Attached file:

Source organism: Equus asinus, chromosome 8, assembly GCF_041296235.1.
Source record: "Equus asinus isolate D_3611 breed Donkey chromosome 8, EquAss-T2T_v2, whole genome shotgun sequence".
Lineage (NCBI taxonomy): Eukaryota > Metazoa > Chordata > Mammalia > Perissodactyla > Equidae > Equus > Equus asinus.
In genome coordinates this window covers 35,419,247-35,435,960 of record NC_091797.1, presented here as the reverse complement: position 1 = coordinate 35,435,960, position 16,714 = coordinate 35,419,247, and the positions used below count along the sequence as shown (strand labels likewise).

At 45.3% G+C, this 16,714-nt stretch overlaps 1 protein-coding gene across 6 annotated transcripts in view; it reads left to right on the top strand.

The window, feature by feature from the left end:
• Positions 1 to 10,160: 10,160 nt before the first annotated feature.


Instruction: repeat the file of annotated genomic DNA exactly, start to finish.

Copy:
Source organism: Equus asinus, chromosome 8, assembly GCF_041296235.1.
Source record: "Equus asinus isolate D_3611 breed Donkey chromosome 8, EquAss-T2T_v2, whole genome shotgun sequence".
Lineage (NCBI taxonomy): Eukaryota > Metazoa > Chordata > Mammalia > Perissodactyla > Equidae > Equus > Equus asinus.
In genome coordinates this window covers 35,419,247-35,435,960 of record NC_091797.1, presented here as the reverse complement: position 1 = coordinate 35,435,960, position 16,714 = coordinate 35,419,247, and the positions used below count along the sequence as shown (strand labels likewise).

At 45.3% G+C, this 16,714-nt stretch overlaps 1 protein-coding gene across 6 annotated transcripts in view; it reads left to right on the top strand.

The window, feature by feature from the left end:
• Positions 1 to 10,160: 10,160 nt before the first annotated feature.